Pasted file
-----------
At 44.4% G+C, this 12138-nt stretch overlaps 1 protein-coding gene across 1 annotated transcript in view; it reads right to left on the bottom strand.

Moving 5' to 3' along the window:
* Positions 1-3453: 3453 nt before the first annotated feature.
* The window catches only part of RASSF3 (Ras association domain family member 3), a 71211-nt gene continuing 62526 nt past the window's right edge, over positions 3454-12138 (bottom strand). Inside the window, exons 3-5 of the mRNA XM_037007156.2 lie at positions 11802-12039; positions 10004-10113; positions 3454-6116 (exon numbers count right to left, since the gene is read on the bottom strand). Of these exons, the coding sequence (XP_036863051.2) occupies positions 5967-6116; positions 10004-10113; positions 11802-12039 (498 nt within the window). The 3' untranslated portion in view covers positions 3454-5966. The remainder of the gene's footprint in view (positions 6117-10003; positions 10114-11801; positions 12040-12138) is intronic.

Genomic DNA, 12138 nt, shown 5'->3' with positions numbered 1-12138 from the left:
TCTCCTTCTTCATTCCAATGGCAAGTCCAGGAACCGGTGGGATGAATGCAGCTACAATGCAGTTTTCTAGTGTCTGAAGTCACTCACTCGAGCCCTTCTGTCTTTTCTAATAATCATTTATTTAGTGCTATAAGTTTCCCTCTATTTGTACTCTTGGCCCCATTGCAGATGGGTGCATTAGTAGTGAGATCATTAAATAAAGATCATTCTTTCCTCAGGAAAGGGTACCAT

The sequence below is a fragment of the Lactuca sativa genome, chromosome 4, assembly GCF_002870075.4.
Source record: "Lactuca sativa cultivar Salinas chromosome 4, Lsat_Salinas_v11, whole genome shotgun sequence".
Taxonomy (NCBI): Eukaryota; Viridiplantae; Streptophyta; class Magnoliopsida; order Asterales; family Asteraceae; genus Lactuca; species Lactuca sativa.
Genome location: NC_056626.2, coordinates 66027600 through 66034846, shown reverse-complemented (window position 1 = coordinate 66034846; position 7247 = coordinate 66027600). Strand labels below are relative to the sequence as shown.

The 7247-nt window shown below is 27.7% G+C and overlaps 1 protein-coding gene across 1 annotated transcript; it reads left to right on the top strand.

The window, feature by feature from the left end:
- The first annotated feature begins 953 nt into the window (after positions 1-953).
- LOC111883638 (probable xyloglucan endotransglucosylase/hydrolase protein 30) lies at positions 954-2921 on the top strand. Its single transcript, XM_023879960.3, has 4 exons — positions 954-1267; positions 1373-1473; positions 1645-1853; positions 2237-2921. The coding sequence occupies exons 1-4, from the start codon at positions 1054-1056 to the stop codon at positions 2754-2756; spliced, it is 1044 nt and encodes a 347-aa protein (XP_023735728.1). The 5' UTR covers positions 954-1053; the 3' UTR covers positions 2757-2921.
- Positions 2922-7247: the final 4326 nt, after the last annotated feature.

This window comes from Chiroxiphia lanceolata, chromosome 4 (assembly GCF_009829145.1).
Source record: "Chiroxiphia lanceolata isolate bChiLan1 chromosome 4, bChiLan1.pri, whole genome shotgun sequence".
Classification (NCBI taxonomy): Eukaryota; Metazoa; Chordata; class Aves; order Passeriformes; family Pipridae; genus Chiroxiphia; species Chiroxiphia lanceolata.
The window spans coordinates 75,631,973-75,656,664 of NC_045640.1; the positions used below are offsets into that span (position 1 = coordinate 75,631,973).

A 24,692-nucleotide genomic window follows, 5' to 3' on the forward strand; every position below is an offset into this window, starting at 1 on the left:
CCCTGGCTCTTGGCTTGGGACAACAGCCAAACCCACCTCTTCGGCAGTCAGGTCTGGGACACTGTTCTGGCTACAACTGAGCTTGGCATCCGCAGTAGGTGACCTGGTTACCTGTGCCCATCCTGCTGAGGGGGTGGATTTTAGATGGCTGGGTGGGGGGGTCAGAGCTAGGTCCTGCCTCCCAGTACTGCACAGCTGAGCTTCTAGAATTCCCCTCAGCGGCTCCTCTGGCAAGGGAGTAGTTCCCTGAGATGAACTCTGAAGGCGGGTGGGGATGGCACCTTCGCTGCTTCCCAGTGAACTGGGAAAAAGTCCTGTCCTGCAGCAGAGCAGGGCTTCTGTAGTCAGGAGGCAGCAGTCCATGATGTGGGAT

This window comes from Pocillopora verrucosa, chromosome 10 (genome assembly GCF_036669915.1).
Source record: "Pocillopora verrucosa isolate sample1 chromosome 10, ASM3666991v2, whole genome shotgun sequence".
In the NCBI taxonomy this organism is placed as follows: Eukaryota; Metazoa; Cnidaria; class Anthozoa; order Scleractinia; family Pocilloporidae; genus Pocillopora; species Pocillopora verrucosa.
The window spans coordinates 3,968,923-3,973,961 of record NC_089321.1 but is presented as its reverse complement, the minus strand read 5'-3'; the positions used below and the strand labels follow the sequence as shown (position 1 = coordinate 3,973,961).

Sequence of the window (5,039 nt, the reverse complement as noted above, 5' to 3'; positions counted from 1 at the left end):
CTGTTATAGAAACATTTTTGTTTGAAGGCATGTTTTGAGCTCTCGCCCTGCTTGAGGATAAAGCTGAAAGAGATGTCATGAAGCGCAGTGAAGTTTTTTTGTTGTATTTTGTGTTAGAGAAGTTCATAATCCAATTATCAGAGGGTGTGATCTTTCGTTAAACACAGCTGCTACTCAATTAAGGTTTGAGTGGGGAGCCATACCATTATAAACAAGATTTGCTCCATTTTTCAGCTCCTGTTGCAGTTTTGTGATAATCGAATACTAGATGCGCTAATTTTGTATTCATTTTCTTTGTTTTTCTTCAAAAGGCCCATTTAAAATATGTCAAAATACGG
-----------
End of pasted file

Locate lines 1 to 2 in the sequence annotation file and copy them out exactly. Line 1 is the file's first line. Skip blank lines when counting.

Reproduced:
At 44.4% G+C, this 12138-nt stretch overlaps 1 protein-coding gene across 1 annotated transcript in view; it reads right to left on the bottom strand.

Moving 5' to 3' along the window: